038 Residential Surveying and Sustainability with Kate Charrington

Kate Charrington is a residential surveyor and valuer, sustainability and equality advocate and RICS Young Surveyor of the Year finalist. Passionate about sustainability in residential surveying she has developed a voice within the industry through active engagement on social media, in particular LinkedIn where she ranks highly within the industry.

She has been involved with RICS Matrics, Women in Residential Property, Countrywide Surveying Services Communications, and Countrywide Surveying Services Leadership Development programme.

As a creative thinker, Kate aims to inspire young people to use their voice to engage with and enhance a cross-collaborative industry, challenge inequality, promote visibility of minorities, and develop an interest in the sustainable future of our industry by advocating SDG2030.

The Benefit of Estate Agency Experience

Before becoming a surveyor, Kate Charrington was working as an estate agent. She is very appreciative of the skills and experience she gained while being in that position.

“It’s one of those industries, where actually you don’t sell houses, you sell dreams. You can’t force someone to spend a quarter of million plus pounds, depending on where you are in the world. But what you can do is build relationships with people, what their goals are, what’s important to them. I would say that I was excellent at that,” says Kate.  

“I think the estate agency background gave me an incredible amount of transferable skills. It gave me the ability to not be afraid to talk to people who I have never spoken to before on the phone, particularly in surveying, when often you don’t actually meet the client. When it comes to surveying all people really want is someone to tell them what the issues are. Is it going to cost them very much? Is that actually a real problem? Is the house gonna fall down? If they’ve got a professional to say to them ‘though it’s obviously down to your appetite for risk, if it’s not something that I would consider significant, then I think everything’s gonna be okay.’ It’s just that reassurance that people want.”

Stepping Into Visibility

Kate has built a significant online presence in the surveying industry and beyond, and we wanted to know how she decided to step into that kind of visibility.

“I’m naturally a curious person. I don’t like doing the same thing every day, which is why surveying is a great job for a lot of people, because you always see different things. I guess I just wanted to make it better. It started from the fact that when you ask me what I do for a living, often I find it hard to verbalise what it is that I do. And those videos that I did helped me to demonstrate exactly what a surveyor does in very simple terms. The general public doesn’t get what we do, and that’s partly our own doing, because we don’t give them the right perception of our job. So from there I just found myself more and more having a voice. It put me on the map a bit, in terms of being a voice for surveyors, for young surveyors, for female surveyors. It allowed me an outlet to show people that it’s not a male dominated, older guy job, nor should it be. I think we’re on the right trajectory, just maybe need to get there faster,” she explains.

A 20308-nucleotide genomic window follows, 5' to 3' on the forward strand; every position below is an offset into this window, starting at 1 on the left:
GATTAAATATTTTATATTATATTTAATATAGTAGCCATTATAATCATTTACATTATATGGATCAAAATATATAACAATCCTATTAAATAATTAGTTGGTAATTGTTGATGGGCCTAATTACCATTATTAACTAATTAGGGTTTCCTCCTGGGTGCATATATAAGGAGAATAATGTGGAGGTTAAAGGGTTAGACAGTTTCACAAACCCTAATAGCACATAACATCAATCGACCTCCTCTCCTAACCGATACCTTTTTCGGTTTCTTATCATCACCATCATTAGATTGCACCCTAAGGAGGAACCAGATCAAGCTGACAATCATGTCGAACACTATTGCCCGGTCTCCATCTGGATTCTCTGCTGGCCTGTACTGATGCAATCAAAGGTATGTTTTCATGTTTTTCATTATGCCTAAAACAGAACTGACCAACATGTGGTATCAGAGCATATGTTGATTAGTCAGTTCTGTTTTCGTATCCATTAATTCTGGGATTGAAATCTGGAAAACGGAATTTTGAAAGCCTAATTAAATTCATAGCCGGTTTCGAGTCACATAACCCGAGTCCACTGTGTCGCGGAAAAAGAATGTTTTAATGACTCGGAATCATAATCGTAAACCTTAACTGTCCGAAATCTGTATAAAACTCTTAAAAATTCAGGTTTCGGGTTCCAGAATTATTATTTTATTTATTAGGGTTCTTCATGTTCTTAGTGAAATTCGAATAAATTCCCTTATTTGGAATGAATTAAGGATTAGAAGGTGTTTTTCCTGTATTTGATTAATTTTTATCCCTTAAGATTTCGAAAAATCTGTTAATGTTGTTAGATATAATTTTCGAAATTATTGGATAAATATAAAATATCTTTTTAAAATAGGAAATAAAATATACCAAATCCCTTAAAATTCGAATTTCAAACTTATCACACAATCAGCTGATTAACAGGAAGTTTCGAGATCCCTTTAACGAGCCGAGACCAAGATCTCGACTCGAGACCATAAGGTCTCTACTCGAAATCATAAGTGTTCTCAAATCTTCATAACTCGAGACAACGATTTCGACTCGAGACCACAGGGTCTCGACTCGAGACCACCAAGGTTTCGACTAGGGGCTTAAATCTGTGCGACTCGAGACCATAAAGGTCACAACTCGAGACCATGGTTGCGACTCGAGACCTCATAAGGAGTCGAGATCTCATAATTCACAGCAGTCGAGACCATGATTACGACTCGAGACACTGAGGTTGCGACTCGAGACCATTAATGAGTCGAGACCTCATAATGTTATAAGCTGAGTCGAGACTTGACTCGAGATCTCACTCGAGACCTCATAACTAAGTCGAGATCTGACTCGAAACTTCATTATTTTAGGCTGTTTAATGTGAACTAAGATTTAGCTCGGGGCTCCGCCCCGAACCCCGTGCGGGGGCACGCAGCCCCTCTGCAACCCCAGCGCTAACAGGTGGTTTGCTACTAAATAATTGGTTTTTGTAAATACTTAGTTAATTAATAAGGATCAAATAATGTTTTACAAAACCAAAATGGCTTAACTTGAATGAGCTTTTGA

Passion for SDG2030

Kate Charrington is an advocate for equality and sustainability, and actively promotes UN Sustainable Development Goals. She briefly explains SDG2030.  

“Sustainable development goals were born out of the United Nations in 2015. There are 17 goals that cover different elements, like land and water technology, gender equality, climate action, sustainable communities and cities, and others. What they’re trying to do is align developed nations globally to make a peaceful and prosperous world for all.”

As for the role of surveyors in promoting these goals in their practice, Kate sees all of them interrelated and relevant to the property industry.

“SDGs aren’t a one-fix-all thing, they’re not mutually exclusive. That’s why everything is so difficult, because you can’t fix these problems that we have in the world, they are things that we try to mitigate. You can’t separate out one without impacting another. It’s great for businesses to ensure that they can at least try and look at various goals. Equally, as an individual, it’s really helped me to look at what interests me, in particular SDG 5 which is gender equality, SDG 11 about sustainable cities and communities, and SDG 3 about climate action. For me, it’s all about individual action. Without individual action, you can’t have collective action. Without collective action, you can’t make a big impact. People can use whatever framework they’d like, but all it means is that we’re going to align ourselves together with a vision of the future.”

Measuring the Impact

We asked Kate how we can actually measure the impact we are making on the world as individuals, as professionals, and as a society.  

“Measuring is very difficult. What it comes down to is the businesses being vastly more transparent. We’ve got to have a starting point. In the LGBTQ+ sphere we have a lot of ‘pink washing’ done by businesses, and a lot of companies are doing what’s called ‘green washing’ in the environmental sphere. Effectively, it is all talking, no action. Just because you put a rainbow flag during the Pride month, it doesn’t mean you’re ensuring the necessary means to make a more inclusive workplace. But if you are transparent with gender pay gaps for example, that allows you to see where women sit at different levels of business. Measuring is a potential minefield, but I think people just want to see the options,” she concludes.  

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